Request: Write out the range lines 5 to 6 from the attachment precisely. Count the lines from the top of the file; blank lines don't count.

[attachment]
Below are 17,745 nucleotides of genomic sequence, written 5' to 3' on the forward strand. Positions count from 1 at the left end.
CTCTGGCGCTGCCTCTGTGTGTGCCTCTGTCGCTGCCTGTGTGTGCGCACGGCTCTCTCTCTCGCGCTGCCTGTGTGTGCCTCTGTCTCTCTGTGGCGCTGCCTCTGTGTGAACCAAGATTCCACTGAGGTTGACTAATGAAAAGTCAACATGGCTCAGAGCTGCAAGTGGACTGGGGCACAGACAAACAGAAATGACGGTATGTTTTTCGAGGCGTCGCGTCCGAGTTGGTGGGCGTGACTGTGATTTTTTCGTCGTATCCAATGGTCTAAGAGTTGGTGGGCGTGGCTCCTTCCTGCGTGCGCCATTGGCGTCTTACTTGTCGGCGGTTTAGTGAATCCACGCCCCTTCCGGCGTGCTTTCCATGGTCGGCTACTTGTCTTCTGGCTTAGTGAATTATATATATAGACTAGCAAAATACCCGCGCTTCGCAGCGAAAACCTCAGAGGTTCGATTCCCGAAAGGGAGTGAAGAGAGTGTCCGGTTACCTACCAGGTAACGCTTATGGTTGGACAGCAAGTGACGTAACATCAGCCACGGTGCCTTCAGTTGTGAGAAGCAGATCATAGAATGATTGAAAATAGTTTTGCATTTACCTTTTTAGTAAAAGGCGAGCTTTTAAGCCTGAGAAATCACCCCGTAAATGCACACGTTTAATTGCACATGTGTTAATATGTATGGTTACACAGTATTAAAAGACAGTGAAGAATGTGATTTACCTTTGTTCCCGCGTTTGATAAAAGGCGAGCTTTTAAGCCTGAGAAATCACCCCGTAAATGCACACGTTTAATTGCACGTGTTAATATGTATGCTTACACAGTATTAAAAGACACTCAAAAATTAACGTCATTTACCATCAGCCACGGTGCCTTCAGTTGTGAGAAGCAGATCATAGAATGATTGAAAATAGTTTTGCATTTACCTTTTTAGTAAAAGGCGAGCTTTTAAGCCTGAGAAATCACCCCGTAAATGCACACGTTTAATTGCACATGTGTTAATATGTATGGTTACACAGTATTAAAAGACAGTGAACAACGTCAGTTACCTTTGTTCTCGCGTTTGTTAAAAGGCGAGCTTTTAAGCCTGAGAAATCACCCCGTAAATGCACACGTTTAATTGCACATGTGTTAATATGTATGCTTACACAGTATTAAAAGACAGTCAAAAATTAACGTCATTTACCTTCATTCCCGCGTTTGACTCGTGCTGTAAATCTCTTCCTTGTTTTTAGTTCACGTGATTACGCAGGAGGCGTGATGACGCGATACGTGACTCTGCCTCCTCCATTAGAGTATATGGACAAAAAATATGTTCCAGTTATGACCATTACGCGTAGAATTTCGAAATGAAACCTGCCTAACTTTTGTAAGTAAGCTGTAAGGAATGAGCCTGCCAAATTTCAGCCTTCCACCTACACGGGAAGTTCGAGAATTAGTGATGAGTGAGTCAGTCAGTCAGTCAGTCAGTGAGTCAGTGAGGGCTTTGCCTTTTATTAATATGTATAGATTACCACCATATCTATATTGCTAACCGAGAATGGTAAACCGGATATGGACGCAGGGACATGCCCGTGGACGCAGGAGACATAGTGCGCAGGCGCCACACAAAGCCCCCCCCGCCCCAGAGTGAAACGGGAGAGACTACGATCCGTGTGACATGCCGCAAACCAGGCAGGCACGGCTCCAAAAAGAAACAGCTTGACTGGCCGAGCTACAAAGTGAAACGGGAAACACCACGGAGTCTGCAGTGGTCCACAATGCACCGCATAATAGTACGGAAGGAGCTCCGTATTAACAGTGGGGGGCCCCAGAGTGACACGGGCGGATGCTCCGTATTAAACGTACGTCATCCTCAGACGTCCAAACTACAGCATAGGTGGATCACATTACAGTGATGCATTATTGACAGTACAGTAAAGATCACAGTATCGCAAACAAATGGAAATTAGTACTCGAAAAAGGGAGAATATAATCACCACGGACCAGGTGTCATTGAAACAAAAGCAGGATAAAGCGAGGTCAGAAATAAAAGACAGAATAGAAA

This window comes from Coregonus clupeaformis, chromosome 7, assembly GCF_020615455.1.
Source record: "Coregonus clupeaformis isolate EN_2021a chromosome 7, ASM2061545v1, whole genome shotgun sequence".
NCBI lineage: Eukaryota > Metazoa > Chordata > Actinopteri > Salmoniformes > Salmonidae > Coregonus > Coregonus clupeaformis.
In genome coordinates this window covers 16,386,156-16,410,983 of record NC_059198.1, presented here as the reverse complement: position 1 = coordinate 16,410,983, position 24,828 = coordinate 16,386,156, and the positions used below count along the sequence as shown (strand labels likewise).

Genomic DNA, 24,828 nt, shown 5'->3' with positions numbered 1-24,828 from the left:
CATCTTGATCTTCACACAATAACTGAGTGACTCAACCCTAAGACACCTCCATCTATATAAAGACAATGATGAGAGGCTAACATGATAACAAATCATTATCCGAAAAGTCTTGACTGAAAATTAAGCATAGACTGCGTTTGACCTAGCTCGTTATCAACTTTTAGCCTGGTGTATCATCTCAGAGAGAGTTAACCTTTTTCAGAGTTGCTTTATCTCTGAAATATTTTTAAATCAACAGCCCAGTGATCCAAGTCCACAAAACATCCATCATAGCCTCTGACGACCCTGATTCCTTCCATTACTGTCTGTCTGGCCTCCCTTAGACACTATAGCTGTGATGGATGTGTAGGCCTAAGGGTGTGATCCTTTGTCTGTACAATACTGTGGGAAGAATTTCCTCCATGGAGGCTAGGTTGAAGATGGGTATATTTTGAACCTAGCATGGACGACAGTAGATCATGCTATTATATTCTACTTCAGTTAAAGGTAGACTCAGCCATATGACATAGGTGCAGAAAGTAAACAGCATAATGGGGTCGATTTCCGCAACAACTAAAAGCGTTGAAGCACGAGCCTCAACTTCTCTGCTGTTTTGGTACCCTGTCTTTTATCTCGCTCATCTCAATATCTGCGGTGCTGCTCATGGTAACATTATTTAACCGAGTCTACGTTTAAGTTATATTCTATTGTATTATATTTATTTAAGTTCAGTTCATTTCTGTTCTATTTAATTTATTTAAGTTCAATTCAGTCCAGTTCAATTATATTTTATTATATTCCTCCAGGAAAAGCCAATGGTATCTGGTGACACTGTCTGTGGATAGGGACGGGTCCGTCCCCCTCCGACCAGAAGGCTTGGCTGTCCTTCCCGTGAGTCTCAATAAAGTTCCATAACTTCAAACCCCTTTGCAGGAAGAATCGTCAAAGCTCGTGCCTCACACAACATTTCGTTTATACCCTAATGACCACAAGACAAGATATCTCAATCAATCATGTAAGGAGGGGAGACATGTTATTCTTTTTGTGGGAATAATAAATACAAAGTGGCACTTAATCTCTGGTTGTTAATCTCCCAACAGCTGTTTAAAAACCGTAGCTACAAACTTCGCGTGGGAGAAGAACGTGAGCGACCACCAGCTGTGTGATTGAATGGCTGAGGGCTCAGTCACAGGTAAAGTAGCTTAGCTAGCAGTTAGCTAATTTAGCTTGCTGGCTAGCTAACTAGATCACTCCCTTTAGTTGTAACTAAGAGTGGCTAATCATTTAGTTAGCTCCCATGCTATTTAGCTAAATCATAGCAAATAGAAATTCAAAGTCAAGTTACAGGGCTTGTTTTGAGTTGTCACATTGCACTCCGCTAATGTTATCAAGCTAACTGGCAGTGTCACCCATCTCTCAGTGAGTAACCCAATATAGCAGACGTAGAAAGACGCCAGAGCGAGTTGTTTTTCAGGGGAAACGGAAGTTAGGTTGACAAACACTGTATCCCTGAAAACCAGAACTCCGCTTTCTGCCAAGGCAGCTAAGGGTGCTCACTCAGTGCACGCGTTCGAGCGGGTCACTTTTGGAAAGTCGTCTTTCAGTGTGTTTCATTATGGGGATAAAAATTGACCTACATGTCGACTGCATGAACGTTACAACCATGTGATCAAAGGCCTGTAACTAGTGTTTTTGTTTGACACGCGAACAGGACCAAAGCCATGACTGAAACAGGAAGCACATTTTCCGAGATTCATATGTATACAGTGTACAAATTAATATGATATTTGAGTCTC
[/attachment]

NCBI lineage: Eukaryota > Metazoa > Chordata > Actinopteri > Salmoniformes > Salmonidae > Coregonus > Coregonus clupeaformis.
In genome coordinates this window covers 16,386,156-16,410,983 of record NC_059198.1, presented here as the reverse complement: position 1 = coordinate 16,410,983, position 24,828 = coordinate 16,386,156, and the positions used below count along the sequence as shown (strand labels likewise).